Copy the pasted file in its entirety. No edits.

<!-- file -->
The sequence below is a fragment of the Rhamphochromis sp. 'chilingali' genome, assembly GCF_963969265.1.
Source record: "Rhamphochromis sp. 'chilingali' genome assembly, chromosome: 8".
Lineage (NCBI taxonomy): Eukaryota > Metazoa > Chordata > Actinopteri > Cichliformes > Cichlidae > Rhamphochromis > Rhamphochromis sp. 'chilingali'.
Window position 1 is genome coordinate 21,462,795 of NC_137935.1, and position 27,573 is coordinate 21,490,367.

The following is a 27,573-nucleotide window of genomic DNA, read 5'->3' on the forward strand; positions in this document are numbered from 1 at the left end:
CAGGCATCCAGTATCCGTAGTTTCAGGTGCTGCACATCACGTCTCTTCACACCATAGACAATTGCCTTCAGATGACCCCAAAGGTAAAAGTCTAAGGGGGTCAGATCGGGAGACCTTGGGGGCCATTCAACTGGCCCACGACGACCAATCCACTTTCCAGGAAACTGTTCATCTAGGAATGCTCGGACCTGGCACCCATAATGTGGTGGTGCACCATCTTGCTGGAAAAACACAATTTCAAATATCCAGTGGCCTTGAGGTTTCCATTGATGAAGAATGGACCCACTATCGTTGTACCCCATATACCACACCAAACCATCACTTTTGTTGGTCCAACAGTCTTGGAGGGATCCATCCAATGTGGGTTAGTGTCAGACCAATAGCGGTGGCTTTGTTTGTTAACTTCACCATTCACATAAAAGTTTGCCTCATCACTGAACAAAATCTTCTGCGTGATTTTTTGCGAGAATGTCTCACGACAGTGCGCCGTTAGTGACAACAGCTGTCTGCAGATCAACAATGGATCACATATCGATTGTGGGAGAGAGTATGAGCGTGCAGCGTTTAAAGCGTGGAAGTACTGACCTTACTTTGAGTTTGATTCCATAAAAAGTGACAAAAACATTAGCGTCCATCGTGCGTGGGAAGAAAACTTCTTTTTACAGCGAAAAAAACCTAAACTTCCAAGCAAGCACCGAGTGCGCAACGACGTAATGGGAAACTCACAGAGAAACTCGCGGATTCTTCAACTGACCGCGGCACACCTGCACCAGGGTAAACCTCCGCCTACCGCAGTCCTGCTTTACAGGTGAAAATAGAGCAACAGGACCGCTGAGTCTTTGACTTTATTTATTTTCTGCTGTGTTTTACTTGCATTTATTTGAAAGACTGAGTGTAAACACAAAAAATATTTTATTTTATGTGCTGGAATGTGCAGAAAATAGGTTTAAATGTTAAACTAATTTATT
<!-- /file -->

The sequence below is a fragment of the Rhamphochromis sp. 'chilingali' genome, assembly GCF_963969265.1.
Source record: "Rhamphochromis sp. 'chilingali' genome assembly, chromosome: 8".
Lineage (NCBI taxonomy): Eukaryota > Metazoa > Chordata > Actinopteri > Cichliformes > Cichlidae > Rhamphochromis > Rhamphochromis sp. 'chilingali'.
Window position 1 is genome coordinate 21,462,795 of NC_137935.1, and position 27,573 is coordinate 21,490,367.

The following is a 27,573-nucleotide window of genomic DNA, read 5'->3' on the forward strand; positions in this document are numbered from 1 at the left end:
CAGGCATCCAGTATCCGTAGTTTCAGGTGCTGCACATCACGTCTCTTCACACCATAGACAATTGCCTTCAGATGACCCCAAAGGTAAAAGTCTAAGGGGGTCAGATCGGGAGACCTTGGGGGCCATTCAACTGGCCCACGACGACCAATCCACTTTCCAGGAAACTGTTCATCTAGGAATGCTCGGACCTGGCACCCATAATGTGGTGGTGCACCATCTTGCTGGAAAAACACAATTTCAAATATCCAGTGGCCTTGAGGTTTCCATTGATGAAGAATGGACCCACTATCGTTGTACCCCATATACCACACCAAACCATCACTTTTGTTGGTCCAACAGTCTTGGAGGGATCCATCCAATGTGGGTTAGTGTCAGACCAATAGCGGTGGCTTTGTTTGTTAACTTCACCATTCACATAAAAGTTTGCCTCATCACTGAACAAAATCTTCTGCGTGATTTTTTGCGAGAATGTCTCACGACAGTGCGCCGTTAGTGACAACAGCTGTCTGCAGATCAACAATGGATCACATATCGATTGTGGGAGAGAGTATGAGCGTGCAGCGTTTAAAGCGTGGAAGTACTGACCTTACTTTGAGTTTGATTCCATAAAAAGTGACAAAAACATTAGCGTCCATCGTGCGTGGGAAGAAAACTTCTTTTTACAGCGAAAAAAACCTAAACTTCCAAGCAAGCACCGAGTGCGCAACGACGTAATGGGAAACTCACAGAGAAACTCGCGGATTCTTCAACTGACCGCGGCACACCTGCACCAGGGTAAACCTCCGCCTACCGCAGTCCTGCTTTACAGGTGAAAATAGAGCAACAGGACCGCTGAGTCTTTGACTTTATTTATTTTCTGCTGTGTTTTACTTGCATTTATTTGAAAGACTGAGTGTAAACACAAAAAATATTTTATTTTATGTGCTGGAATGTGCAGAAAATAGGTTTAAATGTTAAACTAATTTATT